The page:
By Mark Ellis –
All God’s people here send you greetings, especially those who belong to Caesar’s household. (Phil.4:22)
Based on the Scripture cited above, it is believed the Gospel message spread like wildfire from Jerusalem throughout the Mediterranean world, even into the household of Tiberius Caesar.
Tiberius Caesar Augustus was the second Roman emperor, whose reign from AD 14 to 37 coincided with the life of Jesus Christ. He succeeded his stepfather, the first Roman emperor Augustus.
Like Moses, Tiberius was a reluctant leader, and some historians note his apparent inadequacy in the role of Caesar, compared with his charismatic stepfather.
Luke 3:1 establishes the launch of John the Baptist’s ministry during the 15th year of the reign of Tiberius:
In the fifteenth year of the reign of Tiberius Caesar—when Pontius Pilate was governor of Judea, Herod tetrarch of Galilee…during the high-priesthood of Annas and Caiaphas, the word of God came to John son of Zechariah in the wilderness. He went into all the country around the Jordan, preaching a baptism of repentance for the forgiveness of sins.
From the outset, Tiberius had a problematic, resentful relationship with the Roman senate, and suspected many of plotting against him. Nevertheless, he proved to be an effective administrator.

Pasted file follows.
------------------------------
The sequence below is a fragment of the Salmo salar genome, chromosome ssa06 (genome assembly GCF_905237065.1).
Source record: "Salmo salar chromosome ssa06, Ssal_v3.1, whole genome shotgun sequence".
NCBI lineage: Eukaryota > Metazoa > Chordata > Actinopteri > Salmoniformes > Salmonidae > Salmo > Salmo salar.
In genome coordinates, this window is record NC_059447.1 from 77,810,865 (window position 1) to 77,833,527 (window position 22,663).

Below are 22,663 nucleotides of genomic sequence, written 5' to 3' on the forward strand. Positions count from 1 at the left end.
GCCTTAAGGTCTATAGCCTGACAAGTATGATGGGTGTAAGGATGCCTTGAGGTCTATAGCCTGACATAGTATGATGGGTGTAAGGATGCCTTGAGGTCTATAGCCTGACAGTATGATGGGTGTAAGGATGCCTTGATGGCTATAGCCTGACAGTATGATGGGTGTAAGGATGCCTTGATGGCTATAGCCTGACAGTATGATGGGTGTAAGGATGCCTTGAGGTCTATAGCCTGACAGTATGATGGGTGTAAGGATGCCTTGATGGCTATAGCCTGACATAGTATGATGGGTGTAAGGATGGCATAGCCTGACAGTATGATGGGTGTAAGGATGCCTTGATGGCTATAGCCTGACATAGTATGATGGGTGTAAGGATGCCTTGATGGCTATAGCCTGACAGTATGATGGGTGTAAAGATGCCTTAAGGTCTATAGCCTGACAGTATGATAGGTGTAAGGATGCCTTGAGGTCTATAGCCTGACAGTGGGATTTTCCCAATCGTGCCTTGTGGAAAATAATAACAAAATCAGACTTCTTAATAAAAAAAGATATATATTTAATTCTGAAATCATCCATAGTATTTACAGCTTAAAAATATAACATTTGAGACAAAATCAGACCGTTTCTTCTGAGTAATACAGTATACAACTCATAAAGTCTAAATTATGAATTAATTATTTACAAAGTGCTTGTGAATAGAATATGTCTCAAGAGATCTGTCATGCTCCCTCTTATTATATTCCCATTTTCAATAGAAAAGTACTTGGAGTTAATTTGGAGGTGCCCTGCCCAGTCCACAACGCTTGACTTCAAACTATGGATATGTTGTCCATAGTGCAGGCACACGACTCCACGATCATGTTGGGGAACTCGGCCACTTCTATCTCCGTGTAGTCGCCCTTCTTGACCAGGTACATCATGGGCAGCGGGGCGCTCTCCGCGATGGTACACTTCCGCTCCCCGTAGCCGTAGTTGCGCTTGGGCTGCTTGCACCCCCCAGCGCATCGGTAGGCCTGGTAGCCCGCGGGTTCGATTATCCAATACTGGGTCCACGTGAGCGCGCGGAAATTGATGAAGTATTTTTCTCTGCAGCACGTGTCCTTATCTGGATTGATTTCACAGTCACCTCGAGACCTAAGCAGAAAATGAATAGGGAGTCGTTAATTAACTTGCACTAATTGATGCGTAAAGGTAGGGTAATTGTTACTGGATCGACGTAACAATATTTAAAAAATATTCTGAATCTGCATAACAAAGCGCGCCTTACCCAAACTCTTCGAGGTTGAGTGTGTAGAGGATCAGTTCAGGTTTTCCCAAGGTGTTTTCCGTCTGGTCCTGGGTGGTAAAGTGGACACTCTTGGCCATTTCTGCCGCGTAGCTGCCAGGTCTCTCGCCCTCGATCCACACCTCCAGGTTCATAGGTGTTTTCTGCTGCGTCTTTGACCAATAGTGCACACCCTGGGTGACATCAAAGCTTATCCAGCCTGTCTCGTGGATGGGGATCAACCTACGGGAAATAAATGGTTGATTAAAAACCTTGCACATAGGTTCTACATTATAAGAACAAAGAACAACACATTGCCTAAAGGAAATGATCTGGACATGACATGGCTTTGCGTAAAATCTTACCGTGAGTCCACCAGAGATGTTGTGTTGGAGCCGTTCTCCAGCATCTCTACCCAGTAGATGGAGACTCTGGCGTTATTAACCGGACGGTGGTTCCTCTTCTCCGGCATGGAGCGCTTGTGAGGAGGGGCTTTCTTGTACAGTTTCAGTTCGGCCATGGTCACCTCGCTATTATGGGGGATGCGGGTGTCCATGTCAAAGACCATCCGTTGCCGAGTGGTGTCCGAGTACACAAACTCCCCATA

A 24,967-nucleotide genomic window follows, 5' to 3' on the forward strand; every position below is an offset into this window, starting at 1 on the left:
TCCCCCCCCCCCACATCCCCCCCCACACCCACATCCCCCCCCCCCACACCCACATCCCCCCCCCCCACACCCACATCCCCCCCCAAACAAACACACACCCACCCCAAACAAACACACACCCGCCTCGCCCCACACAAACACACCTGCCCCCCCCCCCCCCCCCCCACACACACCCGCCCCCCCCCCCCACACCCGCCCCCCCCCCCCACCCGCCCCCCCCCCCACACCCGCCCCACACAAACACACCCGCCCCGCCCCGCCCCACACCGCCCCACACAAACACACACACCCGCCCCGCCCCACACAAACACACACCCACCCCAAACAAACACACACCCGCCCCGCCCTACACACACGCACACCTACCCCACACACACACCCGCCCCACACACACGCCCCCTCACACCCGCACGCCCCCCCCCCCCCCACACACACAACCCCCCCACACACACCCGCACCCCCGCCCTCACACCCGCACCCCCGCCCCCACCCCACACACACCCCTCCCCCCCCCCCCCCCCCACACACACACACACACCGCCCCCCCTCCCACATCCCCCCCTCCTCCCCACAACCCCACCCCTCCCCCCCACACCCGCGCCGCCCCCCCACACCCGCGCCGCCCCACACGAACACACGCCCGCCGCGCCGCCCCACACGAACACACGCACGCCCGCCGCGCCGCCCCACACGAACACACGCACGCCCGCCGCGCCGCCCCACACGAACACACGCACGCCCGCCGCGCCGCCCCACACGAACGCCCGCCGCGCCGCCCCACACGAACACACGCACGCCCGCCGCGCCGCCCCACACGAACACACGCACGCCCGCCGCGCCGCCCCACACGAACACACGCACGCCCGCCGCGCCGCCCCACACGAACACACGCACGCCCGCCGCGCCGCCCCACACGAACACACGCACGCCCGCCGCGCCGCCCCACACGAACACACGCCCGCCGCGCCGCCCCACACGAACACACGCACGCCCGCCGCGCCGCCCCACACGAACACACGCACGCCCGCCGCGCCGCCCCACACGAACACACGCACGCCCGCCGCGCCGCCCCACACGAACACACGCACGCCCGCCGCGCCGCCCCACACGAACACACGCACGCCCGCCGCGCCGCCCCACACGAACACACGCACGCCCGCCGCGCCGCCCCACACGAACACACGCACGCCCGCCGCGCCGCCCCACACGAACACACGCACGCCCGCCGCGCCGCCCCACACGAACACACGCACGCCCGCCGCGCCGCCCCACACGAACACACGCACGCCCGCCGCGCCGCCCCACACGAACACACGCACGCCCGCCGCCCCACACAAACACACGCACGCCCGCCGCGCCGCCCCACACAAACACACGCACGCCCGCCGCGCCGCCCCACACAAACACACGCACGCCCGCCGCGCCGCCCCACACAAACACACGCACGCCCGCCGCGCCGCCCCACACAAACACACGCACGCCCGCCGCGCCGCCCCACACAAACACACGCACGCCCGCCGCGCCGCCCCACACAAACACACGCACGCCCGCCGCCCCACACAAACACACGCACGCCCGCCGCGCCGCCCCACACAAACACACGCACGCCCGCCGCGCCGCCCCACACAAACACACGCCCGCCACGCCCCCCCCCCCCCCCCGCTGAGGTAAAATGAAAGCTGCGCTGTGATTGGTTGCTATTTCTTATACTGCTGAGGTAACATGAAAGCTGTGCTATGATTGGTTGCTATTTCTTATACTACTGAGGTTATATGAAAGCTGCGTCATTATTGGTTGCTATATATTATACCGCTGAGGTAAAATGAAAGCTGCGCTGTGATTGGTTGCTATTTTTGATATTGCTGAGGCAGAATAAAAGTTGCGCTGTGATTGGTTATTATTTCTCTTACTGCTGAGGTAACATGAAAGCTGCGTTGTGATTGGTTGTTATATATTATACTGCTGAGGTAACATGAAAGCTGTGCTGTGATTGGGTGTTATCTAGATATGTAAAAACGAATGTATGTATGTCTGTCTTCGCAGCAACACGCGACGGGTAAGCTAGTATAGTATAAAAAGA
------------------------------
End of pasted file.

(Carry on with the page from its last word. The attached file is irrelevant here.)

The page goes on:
According to Tertullian’s Apology, book 5, “Tiberius, in whose days the Christian name made its entry into the world, having himself received intelligence from Palestine of events which had clearly shown the truth of Christ’s divinity, brought the matter before the Senate, with his own decision in favor of Christ. The Senate, because it had not given the approval itself, rejected his proposal. Caesar held to his opinion, threatening wrath against all accusers of the Christ.”(1)
Both Jerome and Eusebius affirmed Tertullian’s account concerning Tiberius and the deification of Christ in their histories of the Christian Church. Furthermore, Tiberius was not known to have persecuted Christians.
 Schoff, Wilfred Harvey (1912) Tammuz, Pan and Christ. Open Court Publishing. Vol. 26, p. 525
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